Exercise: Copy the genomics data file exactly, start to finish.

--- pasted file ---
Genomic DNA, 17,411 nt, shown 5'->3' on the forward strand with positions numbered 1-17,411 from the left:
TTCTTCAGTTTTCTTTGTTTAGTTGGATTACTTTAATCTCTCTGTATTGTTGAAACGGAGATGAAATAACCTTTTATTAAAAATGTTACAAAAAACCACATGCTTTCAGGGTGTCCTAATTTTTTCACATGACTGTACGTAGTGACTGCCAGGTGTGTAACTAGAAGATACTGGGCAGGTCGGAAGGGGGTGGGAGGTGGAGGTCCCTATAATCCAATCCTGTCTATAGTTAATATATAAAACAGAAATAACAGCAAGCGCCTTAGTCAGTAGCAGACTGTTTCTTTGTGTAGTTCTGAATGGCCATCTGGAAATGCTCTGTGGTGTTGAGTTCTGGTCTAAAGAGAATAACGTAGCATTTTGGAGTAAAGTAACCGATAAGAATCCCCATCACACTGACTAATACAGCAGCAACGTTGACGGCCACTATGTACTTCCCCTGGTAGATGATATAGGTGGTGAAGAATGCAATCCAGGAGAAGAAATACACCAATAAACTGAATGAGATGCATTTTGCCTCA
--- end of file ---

Genomic DNA, 17,411 nt, shown 5'->3' on the forward strand with positions numbered 1-17,411 from the left:
TTCTTCAGTTTTCTTTGTTTAGTTGGATTACTTTAATCTCTCTGTATTGTTGAAACGGAGATGAAATAACCTTTTATTAAAAATGTTACAAAAAACCACATGCTTTCAGGGTGTCCTAATTTTTTCACATGACTGTACGTAGTGACTGCCAGGTGTGTAACTAGAAGATACTGGGCAGGTCGGAAGGGGGTGGGAGGTGGAGGTCCCTATAATCCAATCCTGTCTATAGTTAATATATAAAACAGAAATAACAGCAAGCGCCTTAGTCAGTAGCAGACTGTTTCTTTGTGTAGTTCTGAATGGCCATCTGGAAATGCTCTGTGGTGTTGAGTTCTGGTCTAAAGAGAATAACGTAGCATTTTGGAGTAAAGTAACCGATAAGAATCCCCATCACACTGACTAATACAGCAGCAACGTTGACGGCCACTATGTACTTCCCCTGGTAGATGATATAGGTGGTGAAGAATGCAATCCAGGAGAAGAAATACACCAATAAACTGAATGAGATGCATTTTGCCTCA